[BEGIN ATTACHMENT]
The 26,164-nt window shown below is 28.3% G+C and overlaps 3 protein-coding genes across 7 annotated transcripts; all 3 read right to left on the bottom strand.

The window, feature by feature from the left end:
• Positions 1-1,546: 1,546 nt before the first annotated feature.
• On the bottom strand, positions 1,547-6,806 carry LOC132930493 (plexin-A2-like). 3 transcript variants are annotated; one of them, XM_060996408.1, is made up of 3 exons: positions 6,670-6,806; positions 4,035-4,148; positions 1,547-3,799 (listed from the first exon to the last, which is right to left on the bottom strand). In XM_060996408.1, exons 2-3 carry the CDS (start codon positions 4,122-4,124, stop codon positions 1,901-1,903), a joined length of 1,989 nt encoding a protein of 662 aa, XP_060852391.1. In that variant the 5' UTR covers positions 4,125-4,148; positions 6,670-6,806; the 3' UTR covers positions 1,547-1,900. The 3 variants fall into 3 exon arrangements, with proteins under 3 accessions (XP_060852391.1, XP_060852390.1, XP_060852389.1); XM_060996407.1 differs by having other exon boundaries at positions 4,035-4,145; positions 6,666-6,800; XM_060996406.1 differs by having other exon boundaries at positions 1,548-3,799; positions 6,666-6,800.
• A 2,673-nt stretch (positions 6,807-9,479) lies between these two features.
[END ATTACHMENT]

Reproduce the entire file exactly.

The 26,164-nt window shown below is 28.3% G+C and overlaps 3 protein-coding genes across 7 annotated transcripts; all 3 read right to left on the bottom strand.

The window, feature by feature from the left end:
• Positions 1-1,546: 1,546 nt before the first annotated feature.
• On the bottom strand, positions 1,547-6,806 carry LOC132930493 (plexin-A2-like). 3 transcript variants are annotated; one of them, XM_060996408.1, is made up of 3 exons: positions 6,670-6,806; positions 4,035-4,148; positions 1,547-3,799 (listed from the first exon to the last, which is right to left on the bottom strand). In XM_060996408.1, exons 2-3 carry the CDS (start codon positions 4,122-4,124, stop codon positions 1,901-1,903), a joined length of 1,989 nt encoding a protein of 662 aa, XP_060852391.1. In that variant the 5' UTR covers positions 4,125-4,148; positions 6,670-6,806; the 3' UTR covers positions 1,547-1,900. The 3 variants fall into 3 exon arrangements, with proteins under 3 accessions (XP_060852391.1, XP_060852390.1, XP_060852389.1); XM_060996407.1 differs by having other exon boundaries at positions 4,035-4,145; positions 6,666-6,800; XM_060996406.1 differs by having other exon boundaries at positions 1,548-3,799; positions 6,666-6,800.
• A 2,673-nt stretch (positions 6,807-9,479) lies between these two features.